An asteroid is on a fatal collision course with the Earth, and the day of impact has finally arrived. A young and uptight Boston architect (Reza Blackstone) was commissioned by the super-rich father of his rather strident girlfriend (Katelin Dickson) to design a church that can be easily built by the survivors of the asteroid’s chaos. But on that fateful final day, the architect runs into a free-spirited ex-girlfriend (Vanessa Leigh) who is eight months pregnant. This encounter spins around the architect’s priorities and concerns – but, of course, he picked the worst possible day to reconsider the direction of his life.
Co-directors Daniel Black and Ryan Convery created a unique framework for their indie feature “Joy and the Apocalypse,” and it is hard not to get caught up in wondering how this micro-budget effort is going to handle the destruction of the planet. The film also takes full advantage of Boston’s most photogenic settings – indeed, while watching the film, I kept wondering why more films weren’t being made in that wonderful city.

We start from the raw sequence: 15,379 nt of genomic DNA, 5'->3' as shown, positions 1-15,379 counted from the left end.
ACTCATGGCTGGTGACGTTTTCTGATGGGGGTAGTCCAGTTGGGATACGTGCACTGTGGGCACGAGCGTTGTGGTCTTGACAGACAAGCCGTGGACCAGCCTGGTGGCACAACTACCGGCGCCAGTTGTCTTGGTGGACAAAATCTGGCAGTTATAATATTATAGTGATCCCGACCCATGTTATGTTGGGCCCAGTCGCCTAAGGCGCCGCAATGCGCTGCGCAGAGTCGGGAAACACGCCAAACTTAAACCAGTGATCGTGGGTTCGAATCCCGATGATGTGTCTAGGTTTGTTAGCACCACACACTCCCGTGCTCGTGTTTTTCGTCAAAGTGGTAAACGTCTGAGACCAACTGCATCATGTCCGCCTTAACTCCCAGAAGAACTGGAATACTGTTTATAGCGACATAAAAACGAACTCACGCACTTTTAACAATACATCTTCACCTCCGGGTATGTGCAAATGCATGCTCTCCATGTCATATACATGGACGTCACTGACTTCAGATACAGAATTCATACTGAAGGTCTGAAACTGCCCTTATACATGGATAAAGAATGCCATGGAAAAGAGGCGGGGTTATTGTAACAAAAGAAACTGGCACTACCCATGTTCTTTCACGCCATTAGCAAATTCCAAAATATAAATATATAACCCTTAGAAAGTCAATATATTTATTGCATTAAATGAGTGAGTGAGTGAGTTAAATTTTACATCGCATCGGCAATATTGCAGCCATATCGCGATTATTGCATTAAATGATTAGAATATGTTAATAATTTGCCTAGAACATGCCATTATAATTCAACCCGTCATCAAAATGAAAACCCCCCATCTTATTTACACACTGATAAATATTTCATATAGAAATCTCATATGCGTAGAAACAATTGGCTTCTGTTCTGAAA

Unfortunately, the screenplay is burdened with shrill dialogue and weak character development that makes a great deal of the film unpleasant. The central female roles are so obnoxious and overbearing that it brings to mind the old saying about being a bitch with a capital “C.” The architect is crafted as something of a dullard, and it is impossible to understand why so much female attention is poured on him.
The leading actors clearly try very hard to float their material – Leigh, in particular, could probably power the entire New England region with the surplus crazy energy she exudes. But the problematic script ultimately ruins the film. In the end, there is little joy in this off-kilter apocalypse.
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